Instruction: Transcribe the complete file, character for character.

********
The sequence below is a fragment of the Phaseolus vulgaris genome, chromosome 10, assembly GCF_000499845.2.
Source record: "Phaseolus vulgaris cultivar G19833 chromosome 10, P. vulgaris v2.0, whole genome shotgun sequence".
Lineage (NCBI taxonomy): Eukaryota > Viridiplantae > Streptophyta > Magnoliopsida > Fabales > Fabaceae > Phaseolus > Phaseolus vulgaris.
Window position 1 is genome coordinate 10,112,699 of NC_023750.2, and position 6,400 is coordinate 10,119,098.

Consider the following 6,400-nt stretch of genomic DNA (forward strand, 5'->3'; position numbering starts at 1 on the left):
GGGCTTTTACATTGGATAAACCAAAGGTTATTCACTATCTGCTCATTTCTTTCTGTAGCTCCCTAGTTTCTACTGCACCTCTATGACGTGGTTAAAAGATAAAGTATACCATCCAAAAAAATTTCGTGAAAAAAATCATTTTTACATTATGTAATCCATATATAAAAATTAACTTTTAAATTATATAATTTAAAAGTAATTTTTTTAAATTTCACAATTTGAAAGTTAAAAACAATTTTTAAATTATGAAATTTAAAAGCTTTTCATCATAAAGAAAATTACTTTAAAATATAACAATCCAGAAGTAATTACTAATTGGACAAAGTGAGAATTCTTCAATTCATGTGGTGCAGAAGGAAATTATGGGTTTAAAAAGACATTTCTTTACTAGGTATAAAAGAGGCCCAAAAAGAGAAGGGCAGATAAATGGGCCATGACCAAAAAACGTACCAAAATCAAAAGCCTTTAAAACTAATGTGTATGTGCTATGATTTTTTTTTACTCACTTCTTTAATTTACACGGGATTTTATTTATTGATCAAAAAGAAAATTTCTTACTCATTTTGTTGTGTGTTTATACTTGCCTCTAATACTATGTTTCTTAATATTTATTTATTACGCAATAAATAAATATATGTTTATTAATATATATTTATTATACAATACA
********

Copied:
The sequence below is a fragment of the Phaseolus vulgaris genome, chromosome 10, assembly GCF_000499845.2.
Source record: "Phaseolus vulgaris cultivar G19833 chromosome 10, P. vulgaris v2.0, whole genome shotgun sequence".
Lineage (NCBI taxonomy): Eukaryota > Viridiplantae > Streptophyta > Magnoliopsida > Fabales > Fabaceae > Phaseolus > Phaseolus vulgaris.
Window position 1 is genome coordinate 10,112,699 of NC_023750.2, and position 6,400 is coordinate 10,119,098.

Consider the following 6,400-nt stretch of genomic DNA (forward strand, 5'->3'; position numbering starts at 1 on the left):
GGGCTTTTACATTGGATAAACCAAAGGTTATTCACTATCTGCTCATTTCTTTCTGTAGCTCCCTAGTTTCTACTGCACCTCTATGACGTGGTTAAAAGATAAAGTATACCATCCAAAAAAATTTCGTGAAAAAAATCATTTTTACATTATGTAATCCATATATAAAAATTAACTTTTAAATTATATAATTTAAAAGTAATTTTTTTAAATTTCACAATTTGAAAGTTAAAAACAATTTTTAAATTATGAAATTTAAAAGCTTTTCATCATAAAGAAAATTACTTTAAAATATAACAATCCAGAAGTAATTACTAATTGGACAAAGTGAGAATTCTTCAATTCATGTGGTGCAGAAGGAAATTATGGGTTTAAAAAGACATTTCTTTACTAGGTATAAAAGAGGCCCAAAAAGAGAAGGGCAGATAAATGGGCCATGACCAAAAAACGTACCAAAATCAAAAGCCTTTAAAACTAATGTGTATGTGCTATGATTTTTTTTTACTCACTTCTTTAATTTACACGGGATTTTATTTATTGATCAAAAAGAAAATTTCTTACTCATTTTGTTGTGTGTTTATACTTGCCTCTAATACTATGTTTCTTAATATTTATTTATTACGCAATAAATAAATATATGTTTATTAATATATATTTATTATACAATACA